Monday, October 03, 2005

NAMAC conference

NAMAC conference
This weekend was the NAMAC (National Alliance for Media Arts and Culture) conference here in Philadelphia. A whole slew of interesting folks came to discuss projects, ideas, developments and more.

Scribe Video hosted the conference; the ubiquitous Gretjen Clausing was in full force to make it all happen.

I got a videoblogging training from Michael Verdi, who's fun and funny, and helps his daughters make fun and funny blogs too.

John Henry Thompson, new media smartypants and Macromedia Director inventor, presented some of his past work, along with his "capoeira theory," relating the learning of programming to the inventiveness of capoeira, in which every player must know how to sing, fight, play instruments and must be steeped in the history and mythology of the sport, all within the concept of play. He also discussed introducing into education a programming language that would be easily accessible and easily taught...I wonder if and how this could be applicable in developing regions, where computer training might bridge a digital divide, but where equipment and access might be more key....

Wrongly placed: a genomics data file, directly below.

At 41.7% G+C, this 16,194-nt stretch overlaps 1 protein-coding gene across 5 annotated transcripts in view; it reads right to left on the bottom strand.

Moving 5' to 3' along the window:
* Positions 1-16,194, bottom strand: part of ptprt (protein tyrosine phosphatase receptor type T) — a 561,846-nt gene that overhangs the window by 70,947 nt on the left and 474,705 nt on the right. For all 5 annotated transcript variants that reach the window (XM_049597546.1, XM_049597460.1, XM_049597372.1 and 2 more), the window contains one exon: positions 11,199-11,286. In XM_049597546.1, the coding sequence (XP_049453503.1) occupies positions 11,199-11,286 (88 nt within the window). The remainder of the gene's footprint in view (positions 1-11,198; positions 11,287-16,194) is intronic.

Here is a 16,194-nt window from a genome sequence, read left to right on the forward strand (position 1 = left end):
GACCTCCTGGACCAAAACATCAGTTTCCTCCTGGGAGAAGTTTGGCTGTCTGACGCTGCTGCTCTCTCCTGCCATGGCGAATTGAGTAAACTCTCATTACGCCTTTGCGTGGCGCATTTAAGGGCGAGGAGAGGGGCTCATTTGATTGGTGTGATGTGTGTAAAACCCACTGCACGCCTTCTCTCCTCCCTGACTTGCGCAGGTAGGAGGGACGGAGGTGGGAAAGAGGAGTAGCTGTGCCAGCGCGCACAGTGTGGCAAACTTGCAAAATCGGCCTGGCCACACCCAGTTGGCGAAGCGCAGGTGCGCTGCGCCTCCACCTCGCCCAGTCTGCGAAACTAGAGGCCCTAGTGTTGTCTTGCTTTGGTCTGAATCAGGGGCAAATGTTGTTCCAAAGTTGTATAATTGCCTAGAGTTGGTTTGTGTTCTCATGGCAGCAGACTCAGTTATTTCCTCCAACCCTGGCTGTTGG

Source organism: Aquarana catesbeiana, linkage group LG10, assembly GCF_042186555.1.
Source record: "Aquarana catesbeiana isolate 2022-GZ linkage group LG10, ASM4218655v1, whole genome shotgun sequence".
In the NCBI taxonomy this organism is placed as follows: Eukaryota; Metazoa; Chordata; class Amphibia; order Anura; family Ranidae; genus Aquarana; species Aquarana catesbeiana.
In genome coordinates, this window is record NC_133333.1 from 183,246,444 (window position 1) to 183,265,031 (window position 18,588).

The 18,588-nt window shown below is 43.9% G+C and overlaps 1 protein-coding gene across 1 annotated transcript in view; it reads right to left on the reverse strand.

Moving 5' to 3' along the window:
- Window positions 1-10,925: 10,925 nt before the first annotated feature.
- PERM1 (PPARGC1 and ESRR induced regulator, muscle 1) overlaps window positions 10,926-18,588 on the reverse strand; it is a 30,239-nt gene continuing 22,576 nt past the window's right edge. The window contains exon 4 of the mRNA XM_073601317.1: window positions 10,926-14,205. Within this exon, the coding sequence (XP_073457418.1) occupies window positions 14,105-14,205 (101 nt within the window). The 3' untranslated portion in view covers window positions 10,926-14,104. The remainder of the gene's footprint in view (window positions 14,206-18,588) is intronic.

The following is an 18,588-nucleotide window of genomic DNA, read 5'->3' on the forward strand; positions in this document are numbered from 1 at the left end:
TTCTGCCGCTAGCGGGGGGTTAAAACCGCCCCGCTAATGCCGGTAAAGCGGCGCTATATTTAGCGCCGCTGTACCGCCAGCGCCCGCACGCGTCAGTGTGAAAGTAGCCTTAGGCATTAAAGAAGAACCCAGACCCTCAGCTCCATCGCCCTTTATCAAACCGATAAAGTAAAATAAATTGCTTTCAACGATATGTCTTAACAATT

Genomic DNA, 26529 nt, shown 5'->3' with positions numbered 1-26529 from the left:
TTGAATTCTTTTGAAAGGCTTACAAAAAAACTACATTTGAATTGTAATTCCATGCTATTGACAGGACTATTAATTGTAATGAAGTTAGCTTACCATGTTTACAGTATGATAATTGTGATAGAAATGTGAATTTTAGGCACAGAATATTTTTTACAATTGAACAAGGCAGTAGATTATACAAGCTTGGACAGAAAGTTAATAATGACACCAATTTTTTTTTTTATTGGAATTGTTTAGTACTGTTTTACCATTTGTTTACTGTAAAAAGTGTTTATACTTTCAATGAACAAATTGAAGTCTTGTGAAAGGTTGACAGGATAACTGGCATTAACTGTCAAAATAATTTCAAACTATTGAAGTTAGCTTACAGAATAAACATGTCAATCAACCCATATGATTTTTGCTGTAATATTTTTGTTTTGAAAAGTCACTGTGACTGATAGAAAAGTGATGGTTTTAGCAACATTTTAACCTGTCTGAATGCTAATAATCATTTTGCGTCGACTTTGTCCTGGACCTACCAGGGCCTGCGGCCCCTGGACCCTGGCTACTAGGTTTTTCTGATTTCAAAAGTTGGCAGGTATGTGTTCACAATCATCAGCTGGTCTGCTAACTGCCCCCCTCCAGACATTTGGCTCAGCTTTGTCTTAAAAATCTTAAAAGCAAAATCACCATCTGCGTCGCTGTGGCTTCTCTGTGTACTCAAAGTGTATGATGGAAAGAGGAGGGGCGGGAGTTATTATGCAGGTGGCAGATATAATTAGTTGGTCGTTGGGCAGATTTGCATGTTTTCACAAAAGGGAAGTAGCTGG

A fascinating debate concerning the digital divide started in a panel with Jared Ball, who distributes free mixtapes (on CD), Fred Ritchin of Pixel Press, Josue Rojas of YO! Youth Outlook Magazine, and this artist named Steve Bull who's working with cellphones and opera. The gulf between the white-man New-York-Times-and-opera crowd (Steve and Fred) and the people-of-color Mix-tape-and-graffitti crowd (Jared and Josue) deserves a capital-G. But at one point, people really began to talk about this divide and its origins, functions, and most importantly, bridge-ability. Make your own occupation photo gallery out of Pixel Press's "Notes of a Former Peacekeeper" and YO!'s "The Things They Carried Home." Not only will these photo-essays show you what American presence on foreign soil means, they will also spur you to consider the function of photography, as journalism and as memoir, as professional and as amateur, just as these lines are blurring.

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